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Free Market Project

3/7/2006 12:44:19 AM

Updated 02/24/06

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Couric, CBS Morning News touted France’s short work week, but will they admit it failed?

By Charles Simpson

     When the French placed a limit on the time workers spend on the job each week, NBC’s Katie Couric was ecstatic and applauded the additional time to shop and rest. Now that the French are rethinking the cap, will Couric admit the plan was a total failure?

     It was the closest thing to labor utopia a worker could wish for: a light work week with a heavy salary. In 1999, that wish became a reality when France’s Socialist government mandated a 35-hour ceiling on the work week. The cap came without any reduction in salary; so employees worked less without earning less. In an August 1, 2001 Today broadcast, Katie Couric claimed, prematurely, “Unemployment is down, the French economy is strong and workers are smiling a lot more these days.” An August 27, 2001 piece by Tom Fenton of CBS Morning News shared that sentiment.

     Five years later, reality has caught up to the French economy. In a requiem for the policy in the February 9, 2005 Wall Street Journal, Andres Cala reported, “France is poised to partially roll back a law capping the workweek at 35 hours to spur its slow-growing economy.” The purpose of the ceiling was to reduce unemployment by forcing employers to hire more workers to cover the lost productivity. That prediction didn’t pan out for the French government or the media.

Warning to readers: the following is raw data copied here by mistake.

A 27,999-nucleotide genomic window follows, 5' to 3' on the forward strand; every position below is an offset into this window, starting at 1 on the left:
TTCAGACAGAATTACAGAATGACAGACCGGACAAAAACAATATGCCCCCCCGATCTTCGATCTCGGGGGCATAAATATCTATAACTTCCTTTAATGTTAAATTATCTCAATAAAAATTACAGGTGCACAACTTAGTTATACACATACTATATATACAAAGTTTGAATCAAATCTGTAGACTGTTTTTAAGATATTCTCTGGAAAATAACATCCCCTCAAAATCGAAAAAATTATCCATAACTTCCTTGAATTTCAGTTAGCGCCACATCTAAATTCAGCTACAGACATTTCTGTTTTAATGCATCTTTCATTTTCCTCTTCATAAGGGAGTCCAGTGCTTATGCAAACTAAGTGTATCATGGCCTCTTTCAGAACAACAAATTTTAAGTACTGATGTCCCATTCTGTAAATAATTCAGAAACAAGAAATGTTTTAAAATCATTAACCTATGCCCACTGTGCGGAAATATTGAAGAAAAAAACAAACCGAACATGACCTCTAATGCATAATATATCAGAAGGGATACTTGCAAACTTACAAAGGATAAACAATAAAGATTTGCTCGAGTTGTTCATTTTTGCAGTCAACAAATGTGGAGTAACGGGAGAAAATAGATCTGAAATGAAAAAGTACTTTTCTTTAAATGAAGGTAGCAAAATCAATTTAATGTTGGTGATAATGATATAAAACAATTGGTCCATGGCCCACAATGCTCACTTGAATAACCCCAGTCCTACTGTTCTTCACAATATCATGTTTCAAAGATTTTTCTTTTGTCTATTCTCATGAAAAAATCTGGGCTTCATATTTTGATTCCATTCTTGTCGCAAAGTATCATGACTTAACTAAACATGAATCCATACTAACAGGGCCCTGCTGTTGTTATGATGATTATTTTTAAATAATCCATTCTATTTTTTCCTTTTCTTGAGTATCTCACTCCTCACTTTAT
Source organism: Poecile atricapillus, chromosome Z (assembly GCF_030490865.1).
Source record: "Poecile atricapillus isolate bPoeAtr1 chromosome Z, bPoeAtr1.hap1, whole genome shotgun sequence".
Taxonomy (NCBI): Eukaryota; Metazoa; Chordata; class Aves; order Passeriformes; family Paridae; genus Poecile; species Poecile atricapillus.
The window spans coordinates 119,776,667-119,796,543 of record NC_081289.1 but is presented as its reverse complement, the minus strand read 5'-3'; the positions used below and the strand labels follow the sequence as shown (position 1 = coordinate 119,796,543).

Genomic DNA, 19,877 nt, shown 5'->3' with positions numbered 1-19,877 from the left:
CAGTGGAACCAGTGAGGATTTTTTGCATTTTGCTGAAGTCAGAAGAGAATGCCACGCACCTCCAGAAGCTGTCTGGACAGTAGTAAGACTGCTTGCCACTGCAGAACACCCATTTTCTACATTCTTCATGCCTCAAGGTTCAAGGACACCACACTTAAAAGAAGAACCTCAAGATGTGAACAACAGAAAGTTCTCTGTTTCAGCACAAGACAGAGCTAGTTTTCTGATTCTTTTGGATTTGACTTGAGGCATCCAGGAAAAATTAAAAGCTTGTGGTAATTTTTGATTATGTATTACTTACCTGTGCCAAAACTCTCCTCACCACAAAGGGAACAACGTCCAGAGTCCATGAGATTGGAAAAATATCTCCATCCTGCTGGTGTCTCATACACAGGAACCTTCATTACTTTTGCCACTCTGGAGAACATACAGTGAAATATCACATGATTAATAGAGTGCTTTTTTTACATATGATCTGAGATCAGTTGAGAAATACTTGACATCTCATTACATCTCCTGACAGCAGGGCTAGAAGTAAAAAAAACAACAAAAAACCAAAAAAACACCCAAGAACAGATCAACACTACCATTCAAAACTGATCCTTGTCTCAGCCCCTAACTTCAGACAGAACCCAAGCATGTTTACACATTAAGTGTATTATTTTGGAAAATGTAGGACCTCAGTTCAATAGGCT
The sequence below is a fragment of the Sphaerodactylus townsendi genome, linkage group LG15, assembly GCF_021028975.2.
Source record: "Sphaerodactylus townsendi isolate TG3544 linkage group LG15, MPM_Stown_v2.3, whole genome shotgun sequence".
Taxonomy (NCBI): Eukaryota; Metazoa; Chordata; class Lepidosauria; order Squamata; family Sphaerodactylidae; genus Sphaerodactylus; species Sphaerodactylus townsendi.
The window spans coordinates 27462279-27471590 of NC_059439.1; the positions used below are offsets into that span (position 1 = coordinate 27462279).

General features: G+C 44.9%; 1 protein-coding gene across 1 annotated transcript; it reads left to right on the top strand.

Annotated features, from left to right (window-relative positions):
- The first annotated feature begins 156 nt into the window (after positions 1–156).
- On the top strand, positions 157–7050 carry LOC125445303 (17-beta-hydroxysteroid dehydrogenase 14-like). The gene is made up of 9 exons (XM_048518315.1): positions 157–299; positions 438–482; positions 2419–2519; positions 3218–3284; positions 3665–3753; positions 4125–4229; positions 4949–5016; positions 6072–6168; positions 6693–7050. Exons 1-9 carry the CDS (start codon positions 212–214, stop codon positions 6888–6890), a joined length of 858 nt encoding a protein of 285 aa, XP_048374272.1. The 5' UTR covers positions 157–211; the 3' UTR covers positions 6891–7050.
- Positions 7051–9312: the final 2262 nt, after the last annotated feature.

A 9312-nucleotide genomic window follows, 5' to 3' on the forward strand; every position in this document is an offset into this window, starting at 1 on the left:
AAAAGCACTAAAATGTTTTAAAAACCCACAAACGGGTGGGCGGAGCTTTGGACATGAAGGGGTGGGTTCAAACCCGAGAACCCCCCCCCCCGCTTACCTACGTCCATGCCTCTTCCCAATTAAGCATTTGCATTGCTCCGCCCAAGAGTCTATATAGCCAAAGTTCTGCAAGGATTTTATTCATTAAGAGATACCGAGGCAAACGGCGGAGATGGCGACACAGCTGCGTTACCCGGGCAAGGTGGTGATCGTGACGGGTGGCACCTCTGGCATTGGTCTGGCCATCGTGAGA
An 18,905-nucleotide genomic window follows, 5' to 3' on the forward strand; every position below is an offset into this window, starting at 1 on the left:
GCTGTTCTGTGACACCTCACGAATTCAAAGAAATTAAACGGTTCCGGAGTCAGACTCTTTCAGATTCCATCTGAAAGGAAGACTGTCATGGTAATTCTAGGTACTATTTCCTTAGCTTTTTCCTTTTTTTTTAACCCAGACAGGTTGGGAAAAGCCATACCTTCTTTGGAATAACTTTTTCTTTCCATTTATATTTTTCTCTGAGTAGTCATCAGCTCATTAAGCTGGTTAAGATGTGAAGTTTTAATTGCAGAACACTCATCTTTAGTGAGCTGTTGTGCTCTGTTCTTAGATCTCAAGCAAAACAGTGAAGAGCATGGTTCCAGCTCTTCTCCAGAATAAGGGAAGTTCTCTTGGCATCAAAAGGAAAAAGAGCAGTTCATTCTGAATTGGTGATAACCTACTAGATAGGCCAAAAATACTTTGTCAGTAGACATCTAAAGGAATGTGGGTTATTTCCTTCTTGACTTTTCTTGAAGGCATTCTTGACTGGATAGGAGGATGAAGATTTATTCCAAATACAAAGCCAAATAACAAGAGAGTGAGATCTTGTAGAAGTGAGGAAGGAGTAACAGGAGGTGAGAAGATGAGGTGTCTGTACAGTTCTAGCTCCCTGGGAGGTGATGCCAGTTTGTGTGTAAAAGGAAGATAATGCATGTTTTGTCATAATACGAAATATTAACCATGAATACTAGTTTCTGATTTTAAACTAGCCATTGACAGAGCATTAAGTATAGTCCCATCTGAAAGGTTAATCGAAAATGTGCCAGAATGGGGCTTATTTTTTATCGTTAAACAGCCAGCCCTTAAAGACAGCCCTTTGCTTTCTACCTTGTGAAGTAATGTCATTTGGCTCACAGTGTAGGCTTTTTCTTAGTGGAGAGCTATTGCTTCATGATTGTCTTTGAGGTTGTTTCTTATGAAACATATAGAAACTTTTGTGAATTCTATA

American economists said this wouldn’t work and warned of stagnating productivity. However, Katie Couric ridiculed their critique. Couric lead into the piece: “Okay, so how does this sound to you? Shorter working hours, longer holidays and no paycuts? Economists said, 'no way Jose or Josette,' but the French are making it work.”

     Keith Miller followed Couric with a report about French mothers spending more time with their children. He continued: "With more free time workers are rested, productivity is up and what makes it work is flexibility. Employers and employees agree on when it is most efficient to take time off. Sixty percent of those on the job say their lives have improved. These American women, all working in France, have time for lunch and a life." Clearly, Miller’s implication was that the French way is better and that hard working Americans could learn a lesson from French sophisticates.

     Tom Fenton noted: “Whatever the reason, the economy expanded 3.4 percent last year, while the high unemployment rate dropped from 11 percent to 9.5 percent. And since they’re paid the same for working hours, the French are also doing more shopping and spending.”

     Now the French are preparing to roll back this unrealistic labor policy. According to the Wall Street Journal, “the law didn’t have the hoped-for effect. France’s unemployment has remained high - around 10% - and productivity has declined. French executives complain that the rule has damaged the French work ethic.”

     While the ceiling created a lot of tickled French workers and American journalists, it was unrealistic. The Journal stated: “Since the workweek was capped at 35 hours in 1999, France’s productivity per capita has decreased 4.3%... Over the same period, productivity per capita has risen 5% in the United Kingdom and 6% in the U.S.”

     France tried to manipulate the labor market and failed miserably. While economists and policy makers will take this lesson to heart, chances are slim that the
CBS Morning News or Today will issue its own eulogy for the policy.


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